DUMBEST HEALTH CARE POST OF THE WEEK

Once again, the Health Wonk Review has proven to be a cornucopia of clueless posts on health care. By far the dumbest contribution to the latest edition is this post by Roy Poses about the salaries received by hospital CEOs:

We recently posted about the latest example of generously paid health care leaders, million dollar plus hospital CEOs in the Baltimore area … So it should be no surprise that the defenders of rich hospital CEOs are starting to rally.

The ostensible purpose of the post is to shoot down a variety of “logical fallacies” used by the president of the Maryland Hospital Association and other “defenders” of what Poses refers to as the “huge salaries” paid to CEOs.

The Baltimore Sun published two letters defending the million dollar plus compensation received by many local hospital CEOs. But what arguments they made.

The actual point of the post is to give Poses an opportunity to ride a hobby horse much beloved of cocktail-party progressives—-executive salaries. The implication is obvious—-these “huge” salaries contribute to the high cost of health care.

Ironically, the post demonstrates nothing more than Poses’ ignorance of market dynamics and the realities of hospital CEO selection. It also confirms, once again, that progressives in general tend to be illiterate about economics.

The source of his salary data is this chart published in the Baltimore Sun showing the annual compensation of 27 hospital CEOs. Predictably, he draws conclusions from the chart that are not supported by the data contained therein.

Despite his repeated references to “million dollar” salaries, most of the listed executives make under $1 million. But, for the sake of argument, lets say that the average salary for a hospital CEO is $1 million (it’s actually far lower).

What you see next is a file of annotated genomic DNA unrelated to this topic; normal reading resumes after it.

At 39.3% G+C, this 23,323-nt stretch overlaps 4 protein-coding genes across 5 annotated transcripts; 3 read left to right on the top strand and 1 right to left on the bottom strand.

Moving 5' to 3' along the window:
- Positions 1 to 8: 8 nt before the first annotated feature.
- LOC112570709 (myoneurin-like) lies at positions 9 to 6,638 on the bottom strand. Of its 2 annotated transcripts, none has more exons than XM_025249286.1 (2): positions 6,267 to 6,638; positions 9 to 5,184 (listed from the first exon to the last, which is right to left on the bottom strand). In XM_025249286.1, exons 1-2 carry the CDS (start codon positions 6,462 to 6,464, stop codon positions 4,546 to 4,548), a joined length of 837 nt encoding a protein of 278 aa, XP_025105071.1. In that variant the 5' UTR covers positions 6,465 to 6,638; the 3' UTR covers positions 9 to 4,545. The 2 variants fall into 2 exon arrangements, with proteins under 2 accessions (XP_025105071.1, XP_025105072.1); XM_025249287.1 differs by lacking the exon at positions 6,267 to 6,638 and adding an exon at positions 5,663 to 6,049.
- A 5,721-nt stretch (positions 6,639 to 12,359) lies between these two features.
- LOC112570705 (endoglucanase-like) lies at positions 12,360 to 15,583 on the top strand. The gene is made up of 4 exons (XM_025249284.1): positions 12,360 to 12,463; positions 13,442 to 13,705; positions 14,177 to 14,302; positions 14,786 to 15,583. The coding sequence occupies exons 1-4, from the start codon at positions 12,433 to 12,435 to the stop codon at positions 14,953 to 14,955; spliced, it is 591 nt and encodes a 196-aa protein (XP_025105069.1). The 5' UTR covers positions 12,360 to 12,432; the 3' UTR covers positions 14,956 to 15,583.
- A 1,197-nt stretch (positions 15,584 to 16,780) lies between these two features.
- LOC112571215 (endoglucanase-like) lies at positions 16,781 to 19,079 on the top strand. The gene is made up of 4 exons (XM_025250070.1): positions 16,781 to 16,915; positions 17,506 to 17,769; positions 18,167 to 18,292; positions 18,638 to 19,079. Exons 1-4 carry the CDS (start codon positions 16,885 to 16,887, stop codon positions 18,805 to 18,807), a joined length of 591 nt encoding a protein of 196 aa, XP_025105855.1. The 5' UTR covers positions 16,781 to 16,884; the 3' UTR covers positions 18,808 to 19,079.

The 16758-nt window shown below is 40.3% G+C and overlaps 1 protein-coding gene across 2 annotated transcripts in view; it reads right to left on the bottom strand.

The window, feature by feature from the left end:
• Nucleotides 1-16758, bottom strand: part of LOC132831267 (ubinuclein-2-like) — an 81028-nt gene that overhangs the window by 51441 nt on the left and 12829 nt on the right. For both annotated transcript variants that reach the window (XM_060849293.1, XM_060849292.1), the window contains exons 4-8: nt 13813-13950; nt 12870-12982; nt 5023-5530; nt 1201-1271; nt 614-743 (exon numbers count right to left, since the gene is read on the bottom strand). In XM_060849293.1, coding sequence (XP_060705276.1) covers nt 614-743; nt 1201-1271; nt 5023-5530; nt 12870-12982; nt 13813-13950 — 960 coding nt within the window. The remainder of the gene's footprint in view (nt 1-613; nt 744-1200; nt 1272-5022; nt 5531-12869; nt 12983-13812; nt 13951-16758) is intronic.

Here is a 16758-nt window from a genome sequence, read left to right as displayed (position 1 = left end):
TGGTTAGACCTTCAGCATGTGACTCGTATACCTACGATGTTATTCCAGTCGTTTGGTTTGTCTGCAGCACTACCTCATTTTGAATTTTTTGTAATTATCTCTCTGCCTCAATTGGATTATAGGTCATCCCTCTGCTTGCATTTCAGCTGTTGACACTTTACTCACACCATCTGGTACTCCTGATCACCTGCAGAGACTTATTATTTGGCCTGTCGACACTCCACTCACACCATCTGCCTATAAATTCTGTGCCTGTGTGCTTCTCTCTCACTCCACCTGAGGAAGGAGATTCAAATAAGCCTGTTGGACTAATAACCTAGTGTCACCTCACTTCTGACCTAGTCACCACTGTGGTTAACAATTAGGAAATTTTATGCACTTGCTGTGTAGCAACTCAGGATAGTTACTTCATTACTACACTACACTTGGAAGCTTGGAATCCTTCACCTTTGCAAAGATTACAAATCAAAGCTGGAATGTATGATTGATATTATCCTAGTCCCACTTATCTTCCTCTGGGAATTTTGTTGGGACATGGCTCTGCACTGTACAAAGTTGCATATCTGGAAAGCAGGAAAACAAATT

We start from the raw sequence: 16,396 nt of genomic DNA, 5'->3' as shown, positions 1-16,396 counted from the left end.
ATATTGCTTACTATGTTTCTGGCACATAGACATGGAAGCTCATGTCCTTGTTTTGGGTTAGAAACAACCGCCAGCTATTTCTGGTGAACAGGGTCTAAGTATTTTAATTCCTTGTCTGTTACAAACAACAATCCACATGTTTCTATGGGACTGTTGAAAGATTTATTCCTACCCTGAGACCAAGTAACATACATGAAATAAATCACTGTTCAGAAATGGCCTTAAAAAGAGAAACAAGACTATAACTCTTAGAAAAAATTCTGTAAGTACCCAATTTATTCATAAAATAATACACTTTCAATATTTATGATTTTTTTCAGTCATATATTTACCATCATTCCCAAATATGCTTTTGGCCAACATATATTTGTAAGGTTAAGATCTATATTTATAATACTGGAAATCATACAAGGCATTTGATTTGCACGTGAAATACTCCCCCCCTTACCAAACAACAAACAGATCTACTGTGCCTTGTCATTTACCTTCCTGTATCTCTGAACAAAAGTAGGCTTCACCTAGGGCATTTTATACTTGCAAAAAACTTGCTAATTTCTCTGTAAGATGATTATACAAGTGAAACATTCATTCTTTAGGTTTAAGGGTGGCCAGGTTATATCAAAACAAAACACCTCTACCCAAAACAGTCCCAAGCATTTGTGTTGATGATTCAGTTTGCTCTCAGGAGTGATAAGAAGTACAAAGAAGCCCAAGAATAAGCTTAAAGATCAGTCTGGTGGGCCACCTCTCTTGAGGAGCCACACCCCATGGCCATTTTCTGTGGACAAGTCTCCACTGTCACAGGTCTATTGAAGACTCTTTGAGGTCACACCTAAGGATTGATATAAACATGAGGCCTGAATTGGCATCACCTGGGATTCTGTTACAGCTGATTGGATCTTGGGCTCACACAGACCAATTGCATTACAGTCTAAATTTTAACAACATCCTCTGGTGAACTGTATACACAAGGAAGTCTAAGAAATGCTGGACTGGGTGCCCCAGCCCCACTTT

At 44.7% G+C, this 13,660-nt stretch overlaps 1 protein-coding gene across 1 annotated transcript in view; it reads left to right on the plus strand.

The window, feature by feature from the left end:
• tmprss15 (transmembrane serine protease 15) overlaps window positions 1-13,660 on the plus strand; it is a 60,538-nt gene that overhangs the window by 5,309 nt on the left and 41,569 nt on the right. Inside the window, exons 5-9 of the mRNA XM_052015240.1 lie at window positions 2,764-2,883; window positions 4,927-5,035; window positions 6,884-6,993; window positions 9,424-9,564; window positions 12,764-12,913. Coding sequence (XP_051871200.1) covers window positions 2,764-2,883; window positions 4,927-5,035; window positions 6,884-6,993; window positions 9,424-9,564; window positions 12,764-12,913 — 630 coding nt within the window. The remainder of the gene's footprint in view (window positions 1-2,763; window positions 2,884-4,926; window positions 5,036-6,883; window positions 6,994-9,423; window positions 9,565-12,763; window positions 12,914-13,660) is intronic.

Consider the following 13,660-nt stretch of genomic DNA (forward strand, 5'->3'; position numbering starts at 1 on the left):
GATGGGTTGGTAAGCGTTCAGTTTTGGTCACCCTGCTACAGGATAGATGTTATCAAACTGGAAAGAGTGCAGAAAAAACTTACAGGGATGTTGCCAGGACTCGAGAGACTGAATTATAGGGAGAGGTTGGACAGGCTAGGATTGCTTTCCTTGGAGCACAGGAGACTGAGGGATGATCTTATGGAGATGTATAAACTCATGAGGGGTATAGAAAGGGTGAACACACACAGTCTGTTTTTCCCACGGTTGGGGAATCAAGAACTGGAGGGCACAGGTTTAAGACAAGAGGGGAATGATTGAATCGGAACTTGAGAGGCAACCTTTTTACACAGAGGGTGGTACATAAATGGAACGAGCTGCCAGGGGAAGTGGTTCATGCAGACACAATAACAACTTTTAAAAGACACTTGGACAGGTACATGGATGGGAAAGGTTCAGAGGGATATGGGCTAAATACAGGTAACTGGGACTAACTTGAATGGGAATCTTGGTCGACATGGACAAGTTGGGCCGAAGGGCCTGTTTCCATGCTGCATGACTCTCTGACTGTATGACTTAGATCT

There are about 5,000 community hospitals in the US. And, if you multiply that number by $1 million, you come up with $5 billion. So, what percentage of our $2.5 trillion health care bill would go away if these CEOs worked for free?

Answer: Two-tenths of 1 percent.

In other words, the impact of hospital CEO salaries on overall health care costs is virtually nonexistent. So, either Dr. Poses is too ignorant to know this or he is a cynical poseur. You decide.

Comments 4

  1. Marc Brown wrote:

    Sorry – but this won’t do. First, there are many more senior executives than just CEOs. Second, as Poses documents exhaustively on his blog, the large rewards often bear no relation to performance. Third, the huge differential between top and low pay is hugely socially divisive. And fourth, Poses makes no direct link with healthcare inflation, but you seem to forget it is these very CEOs who are driving up costs with expensive and unnecessary treatments.

    Posted 20 Sep 2010 at 6:24 am
  2. Catron wrote:

    First, there are many more senior executives than just CEOs.

    A red herring that is particularly stinky coming from a guy who defends the NHS, a “health care? bureaucracy that has recruited “managers? at 5 times the rate of qualified nurses.

    Second … the large rewards often bear no relation to performance.

    A gratuitous claim that Poses (and every other “progressive? parrot) often makes, but never supports with credible data.

    Third, the huge differential between top and low pay is hugely socially divisive.

    Pure BS—a hackneyed class warfare meme unsupported by any objective data.

    And fourth, Poses makes no direct link with healthcare inflation …

    Then why are you trying to defend him by accusing the CEOs of “driving up costs??

    Posted 20 Sep 2010 at 3:08 pm
  3. BHO's ILLEGAL aunt wrote:

    What is troll-Brown complaining about? Mr. Medicare Berwick made 50% MORE than than those CEOs — and has lifetime gold-plated medical insurance! No waiting line for Dr. B!

    Posted 20 Sep 2010 at 8:06 pm
  4. Marc Brown wrote:

    ‘Then why are you trying to defend him by accusing the CEOs of “driving up costs??’

    Well, possibly because the underpinning theme to the whole healthcare debate is the much higher costs in the US. Of course you’re right though: CEOs aren’t incentivised to bring in more and unnecessary business – they purely have the health and wellbeing of the public in mind and the absolute pillars of equality.

    Posted 21 Sep 2010 at 7:40 am

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